Grateful for Warren’s warmth, charm

For the Thanksgiving holiday, my wife and I returned to Chicagoland for what I’ve come to call “The Great Gratitude Tour of 2013.” So much in our lives has changed for the better since moving to Warren, and our trip west helped show us, by contrast, how grateful we should be.

After spending a harrying five days in the Windy City and its suburbs, we were all-too-ready to return to quieter, slower Trumbull County. Crossing the county line on our drive home, my wife exhaled a sigh of relief. I’ve said it before and I’ll say it again. I’m thankful to live in our area – and to prove my gratitude is more than a sentiment, here are five things about Warren for which I’m thankful.

First, I’m thankful for Warren’s small-town charm. I’m thankful that the worst traffic I experience is on state Route 46 during the holidays. I’m thankful that I can strike up a conversation with anyone in almost any public place and not feel awkward. I’m thankful Howland Township decorates the park at Christmastime. I’m thankful that someone thought it was a good idea to have a Starbucks, a Target and a Chipotle in such close proximity to each other.

Second, I’m thankful for Tom Ross, CEO of Clear Choice Creative. My appreciation for Tom has many layers: first, for investing in our city and our Valley by operating a great business; second, for creating the documentary “Warren: The Retelling,” which paints the city in the positive light it deserves; third, and perhaps most importantly, for opening the Lime Tree Sandwich Gallery – making a second significant investment in our community.

Only a block from my office, I have visited the restaurant almost weekly for more than a month and have never been disappointed. If you put down the article now and head that way for a bite, I won’t be offended.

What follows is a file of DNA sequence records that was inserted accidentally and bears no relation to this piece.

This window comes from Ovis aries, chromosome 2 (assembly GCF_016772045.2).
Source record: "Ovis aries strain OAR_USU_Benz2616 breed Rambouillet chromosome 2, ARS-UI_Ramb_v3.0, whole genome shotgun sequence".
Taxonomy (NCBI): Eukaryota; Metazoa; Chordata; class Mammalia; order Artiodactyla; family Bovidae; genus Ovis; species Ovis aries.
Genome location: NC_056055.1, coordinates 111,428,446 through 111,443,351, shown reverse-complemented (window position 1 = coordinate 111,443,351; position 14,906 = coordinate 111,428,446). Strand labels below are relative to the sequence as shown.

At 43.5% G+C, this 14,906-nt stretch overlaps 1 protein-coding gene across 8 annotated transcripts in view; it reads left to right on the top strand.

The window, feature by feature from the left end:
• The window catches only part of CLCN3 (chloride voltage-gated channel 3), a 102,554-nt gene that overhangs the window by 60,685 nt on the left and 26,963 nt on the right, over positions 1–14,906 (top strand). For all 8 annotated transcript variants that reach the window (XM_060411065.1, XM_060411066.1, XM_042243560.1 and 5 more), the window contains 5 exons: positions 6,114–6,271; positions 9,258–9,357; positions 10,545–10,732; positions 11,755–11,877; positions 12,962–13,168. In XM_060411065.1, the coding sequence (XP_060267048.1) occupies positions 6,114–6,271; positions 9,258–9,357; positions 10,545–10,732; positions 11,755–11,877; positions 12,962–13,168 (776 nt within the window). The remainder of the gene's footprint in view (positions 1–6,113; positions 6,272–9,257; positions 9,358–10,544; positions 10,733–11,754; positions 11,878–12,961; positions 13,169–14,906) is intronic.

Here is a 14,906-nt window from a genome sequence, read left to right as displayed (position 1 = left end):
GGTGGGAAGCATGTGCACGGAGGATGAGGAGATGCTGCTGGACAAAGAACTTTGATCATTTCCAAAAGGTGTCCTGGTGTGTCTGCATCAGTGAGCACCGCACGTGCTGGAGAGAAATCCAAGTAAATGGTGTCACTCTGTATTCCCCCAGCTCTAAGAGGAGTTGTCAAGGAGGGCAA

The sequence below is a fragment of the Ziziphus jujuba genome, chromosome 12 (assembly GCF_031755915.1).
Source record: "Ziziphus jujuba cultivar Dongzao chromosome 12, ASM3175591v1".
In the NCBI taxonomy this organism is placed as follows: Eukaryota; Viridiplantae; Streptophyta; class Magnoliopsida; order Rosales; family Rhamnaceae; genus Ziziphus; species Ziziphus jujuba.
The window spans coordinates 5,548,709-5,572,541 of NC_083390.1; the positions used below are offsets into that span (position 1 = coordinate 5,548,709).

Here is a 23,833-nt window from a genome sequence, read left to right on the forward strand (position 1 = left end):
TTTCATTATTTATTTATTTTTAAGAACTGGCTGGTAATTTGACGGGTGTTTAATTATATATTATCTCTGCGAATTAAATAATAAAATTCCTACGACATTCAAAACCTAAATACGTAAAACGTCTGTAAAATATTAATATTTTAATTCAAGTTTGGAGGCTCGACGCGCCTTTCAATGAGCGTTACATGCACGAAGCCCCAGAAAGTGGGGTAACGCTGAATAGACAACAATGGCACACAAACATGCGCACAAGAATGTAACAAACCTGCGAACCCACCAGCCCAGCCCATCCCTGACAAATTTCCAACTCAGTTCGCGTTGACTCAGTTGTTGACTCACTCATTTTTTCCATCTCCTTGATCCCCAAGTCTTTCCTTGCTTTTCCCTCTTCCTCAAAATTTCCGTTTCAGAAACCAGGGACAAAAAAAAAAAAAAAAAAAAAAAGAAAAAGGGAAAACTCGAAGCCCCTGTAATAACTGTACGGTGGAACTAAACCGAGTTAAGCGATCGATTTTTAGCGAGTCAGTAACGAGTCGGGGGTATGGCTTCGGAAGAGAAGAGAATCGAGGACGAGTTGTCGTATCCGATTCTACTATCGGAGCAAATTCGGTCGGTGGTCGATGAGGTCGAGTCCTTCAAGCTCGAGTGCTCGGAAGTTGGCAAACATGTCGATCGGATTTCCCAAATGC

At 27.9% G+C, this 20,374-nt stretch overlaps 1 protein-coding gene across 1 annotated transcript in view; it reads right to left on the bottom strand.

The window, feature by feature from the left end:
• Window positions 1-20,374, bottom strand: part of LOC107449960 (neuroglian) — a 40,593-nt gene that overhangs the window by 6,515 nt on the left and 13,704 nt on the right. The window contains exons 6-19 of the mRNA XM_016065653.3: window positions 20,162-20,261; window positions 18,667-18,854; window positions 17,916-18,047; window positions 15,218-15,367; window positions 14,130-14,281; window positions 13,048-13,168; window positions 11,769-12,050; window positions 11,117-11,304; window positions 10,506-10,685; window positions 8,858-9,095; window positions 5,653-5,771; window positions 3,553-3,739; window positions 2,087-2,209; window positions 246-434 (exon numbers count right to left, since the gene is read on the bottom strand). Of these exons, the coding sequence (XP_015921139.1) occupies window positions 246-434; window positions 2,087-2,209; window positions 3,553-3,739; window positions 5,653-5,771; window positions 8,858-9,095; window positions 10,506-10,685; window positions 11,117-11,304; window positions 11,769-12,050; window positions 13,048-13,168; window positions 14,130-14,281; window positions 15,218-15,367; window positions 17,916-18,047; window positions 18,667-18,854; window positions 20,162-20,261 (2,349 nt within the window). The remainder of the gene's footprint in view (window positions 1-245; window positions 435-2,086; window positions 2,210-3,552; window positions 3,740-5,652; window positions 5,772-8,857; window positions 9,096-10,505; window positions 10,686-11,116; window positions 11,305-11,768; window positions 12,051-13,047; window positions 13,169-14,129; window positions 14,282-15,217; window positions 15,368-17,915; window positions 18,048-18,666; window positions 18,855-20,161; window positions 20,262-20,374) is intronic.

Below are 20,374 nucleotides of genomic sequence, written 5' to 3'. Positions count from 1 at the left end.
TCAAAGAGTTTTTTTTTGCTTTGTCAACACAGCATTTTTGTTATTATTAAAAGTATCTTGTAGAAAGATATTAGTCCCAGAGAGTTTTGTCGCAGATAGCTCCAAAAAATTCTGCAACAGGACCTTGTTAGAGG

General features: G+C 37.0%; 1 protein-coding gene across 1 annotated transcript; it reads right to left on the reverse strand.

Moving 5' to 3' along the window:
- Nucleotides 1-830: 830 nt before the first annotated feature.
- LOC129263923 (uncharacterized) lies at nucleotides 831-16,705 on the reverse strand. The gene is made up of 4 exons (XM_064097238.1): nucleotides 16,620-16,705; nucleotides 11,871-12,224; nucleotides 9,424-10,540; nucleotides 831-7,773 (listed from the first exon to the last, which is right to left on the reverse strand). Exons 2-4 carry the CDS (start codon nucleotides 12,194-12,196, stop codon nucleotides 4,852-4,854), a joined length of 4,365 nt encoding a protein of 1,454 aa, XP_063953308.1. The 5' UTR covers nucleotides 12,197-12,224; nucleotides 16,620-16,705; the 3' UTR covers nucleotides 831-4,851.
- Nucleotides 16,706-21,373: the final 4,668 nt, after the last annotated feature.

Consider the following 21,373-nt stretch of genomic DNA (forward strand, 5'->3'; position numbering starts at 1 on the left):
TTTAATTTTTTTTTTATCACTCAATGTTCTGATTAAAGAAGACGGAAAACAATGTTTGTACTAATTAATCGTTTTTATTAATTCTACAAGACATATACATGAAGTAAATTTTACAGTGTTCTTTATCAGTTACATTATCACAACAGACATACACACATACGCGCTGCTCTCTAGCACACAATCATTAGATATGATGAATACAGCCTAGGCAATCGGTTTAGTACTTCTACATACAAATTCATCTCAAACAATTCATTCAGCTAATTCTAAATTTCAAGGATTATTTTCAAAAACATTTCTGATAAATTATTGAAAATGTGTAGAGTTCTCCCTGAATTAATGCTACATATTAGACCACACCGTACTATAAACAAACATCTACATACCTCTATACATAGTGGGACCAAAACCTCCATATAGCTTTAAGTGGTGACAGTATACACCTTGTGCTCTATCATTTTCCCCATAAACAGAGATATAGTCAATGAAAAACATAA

Third, while we’re on the documentary theme, I’m thankful for the Trumbull County Mental Health and Recovery Board, which this week hosted a screening of the documentary, “The Anonymous People.” The film, according to its maker’s website,, is a “feature documentary film about the 23.5 million Americans living in long-term recovery from addiction to alcohol and other drugs.” The film was challenging, thoughtful, engaging, and made a clear call to action about a significant issue facing our community. Additionally, bringing together people from a variety of organizations, the board demonstrated a collaborative spirit and a compassionate approach to a significant problem that affects many in our area.

Fourth, I’m thankful for the Northeast Ohio Chapter of Operation Christmas Child, which sent 14,596 shoeboxes stuffed with toys, books, candy, school supplies, and personal hygiene items to children across the globe. If you had the experience of dropping of a box (or boxes) to the collection site on Market Street in Howland, you know the excitement, hospitality, and warmth the staff there displayed. Just imagine how that warmth and care will translate into the life of a child in need this Christmas season.

Fifth, and finally, I’m thankful for community organizations and churches that served many people in need around the Thanksgiving holiday, and will continue to do so as Christmas approaches. These organizations are always a vital part of our community, but are even more so at this time of the year. I’m grateful for your generosity and desire to serve our city.

Take a few moments this week, and if you haven’t, do what every human should do at this time of year: do a gratitude evaluation. Pull out a piece of paper and list what you have to be grateful for. I’m sure your list will be much longer than mine here.